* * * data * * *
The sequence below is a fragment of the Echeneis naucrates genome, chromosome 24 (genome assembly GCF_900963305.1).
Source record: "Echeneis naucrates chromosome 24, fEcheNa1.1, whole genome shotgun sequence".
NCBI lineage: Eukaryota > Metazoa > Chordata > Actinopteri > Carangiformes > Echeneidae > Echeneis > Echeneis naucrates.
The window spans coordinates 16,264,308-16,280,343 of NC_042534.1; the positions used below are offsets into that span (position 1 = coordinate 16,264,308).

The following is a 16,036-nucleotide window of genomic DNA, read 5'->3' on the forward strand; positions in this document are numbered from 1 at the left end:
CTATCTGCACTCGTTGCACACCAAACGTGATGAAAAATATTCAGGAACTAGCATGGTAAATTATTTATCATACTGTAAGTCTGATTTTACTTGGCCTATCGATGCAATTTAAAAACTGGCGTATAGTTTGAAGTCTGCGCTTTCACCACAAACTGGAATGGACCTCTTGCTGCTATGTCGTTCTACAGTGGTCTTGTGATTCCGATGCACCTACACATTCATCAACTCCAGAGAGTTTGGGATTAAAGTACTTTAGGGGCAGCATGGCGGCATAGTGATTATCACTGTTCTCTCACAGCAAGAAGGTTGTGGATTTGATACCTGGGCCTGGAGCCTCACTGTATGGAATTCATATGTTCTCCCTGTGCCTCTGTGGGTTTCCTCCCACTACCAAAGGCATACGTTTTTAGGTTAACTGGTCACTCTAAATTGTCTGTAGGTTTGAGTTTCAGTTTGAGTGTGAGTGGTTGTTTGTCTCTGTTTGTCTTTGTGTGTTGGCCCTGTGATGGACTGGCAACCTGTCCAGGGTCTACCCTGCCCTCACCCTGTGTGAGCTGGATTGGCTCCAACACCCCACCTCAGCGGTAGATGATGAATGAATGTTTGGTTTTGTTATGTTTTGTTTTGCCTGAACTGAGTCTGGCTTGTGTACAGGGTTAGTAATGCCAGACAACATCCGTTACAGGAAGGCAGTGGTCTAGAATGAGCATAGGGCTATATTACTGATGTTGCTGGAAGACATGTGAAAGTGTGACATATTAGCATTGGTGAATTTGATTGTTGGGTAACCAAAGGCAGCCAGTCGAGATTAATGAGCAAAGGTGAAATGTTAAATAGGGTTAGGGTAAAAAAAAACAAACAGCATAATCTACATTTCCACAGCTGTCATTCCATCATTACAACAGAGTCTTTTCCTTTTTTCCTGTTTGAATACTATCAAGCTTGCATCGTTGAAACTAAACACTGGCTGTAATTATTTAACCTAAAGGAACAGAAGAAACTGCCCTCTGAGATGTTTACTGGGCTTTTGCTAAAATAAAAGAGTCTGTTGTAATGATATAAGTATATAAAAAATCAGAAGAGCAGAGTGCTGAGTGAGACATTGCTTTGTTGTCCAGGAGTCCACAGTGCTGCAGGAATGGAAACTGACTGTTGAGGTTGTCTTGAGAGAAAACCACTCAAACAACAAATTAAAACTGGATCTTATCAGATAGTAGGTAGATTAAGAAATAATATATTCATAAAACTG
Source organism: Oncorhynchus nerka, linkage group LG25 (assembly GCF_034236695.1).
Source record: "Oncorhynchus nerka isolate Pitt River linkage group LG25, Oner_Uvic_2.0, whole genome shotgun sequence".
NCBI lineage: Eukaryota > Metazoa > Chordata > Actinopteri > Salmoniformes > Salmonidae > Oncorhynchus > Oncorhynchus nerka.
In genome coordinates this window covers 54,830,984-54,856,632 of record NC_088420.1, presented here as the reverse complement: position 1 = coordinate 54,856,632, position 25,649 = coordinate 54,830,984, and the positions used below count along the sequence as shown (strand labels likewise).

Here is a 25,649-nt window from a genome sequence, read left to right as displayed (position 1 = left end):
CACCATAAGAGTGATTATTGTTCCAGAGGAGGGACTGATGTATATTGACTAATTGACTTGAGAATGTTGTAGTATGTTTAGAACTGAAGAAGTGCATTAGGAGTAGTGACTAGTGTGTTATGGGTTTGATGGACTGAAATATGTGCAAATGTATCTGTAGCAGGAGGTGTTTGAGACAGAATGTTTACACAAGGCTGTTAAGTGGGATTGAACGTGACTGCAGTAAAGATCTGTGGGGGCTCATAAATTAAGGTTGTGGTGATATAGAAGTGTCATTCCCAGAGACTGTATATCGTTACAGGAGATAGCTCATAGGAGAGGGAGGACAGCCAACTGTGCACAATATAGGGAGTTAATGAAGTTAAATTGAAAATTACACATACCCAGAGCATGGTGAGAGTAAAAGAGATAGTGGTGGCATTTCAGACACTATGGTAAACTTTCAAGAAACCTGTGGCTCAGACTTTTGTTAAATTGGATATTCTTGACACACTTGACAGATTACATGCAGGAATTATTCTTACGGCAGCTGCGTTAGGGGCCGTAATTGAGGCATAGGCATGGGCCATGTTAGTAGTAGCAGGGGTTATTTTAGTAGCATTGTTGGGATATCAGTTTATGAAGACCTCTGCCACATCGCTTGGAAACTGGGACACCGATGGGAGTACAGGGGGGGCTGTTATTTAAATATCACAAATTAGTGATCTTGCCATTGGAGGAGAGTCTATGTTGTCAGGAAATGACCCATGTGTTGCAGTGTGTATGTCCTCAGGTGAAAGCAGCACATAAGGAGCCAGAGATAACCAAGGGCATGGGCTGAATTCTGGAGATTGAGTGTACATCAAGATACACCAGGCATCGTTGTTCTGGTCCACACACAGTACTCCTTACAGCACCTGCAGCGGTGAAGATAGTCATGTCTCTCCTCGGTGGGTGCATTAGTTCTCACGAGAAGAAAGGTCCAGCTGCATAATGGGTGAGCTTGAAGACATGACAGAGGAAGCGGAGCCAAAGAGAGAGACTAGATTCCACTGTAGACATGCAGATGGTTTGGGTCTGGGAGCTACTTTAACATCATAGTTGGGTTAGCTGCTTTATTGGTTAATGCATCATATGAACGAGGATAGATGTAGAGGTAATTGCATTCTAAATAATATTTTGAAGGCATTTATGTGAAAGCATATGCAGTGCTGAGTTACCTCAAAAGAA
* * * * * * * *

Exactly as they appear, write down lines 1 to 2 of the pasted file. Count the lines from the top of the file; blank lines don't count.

The sequence below is a fragment of the Echeneis naucrates genome, chromosome 24 (genome assembly GCF_900963305.1).
Source record: "Echeneis naucrates chromosome 24, fEcheNa1.1, whole genome shotgun sequence".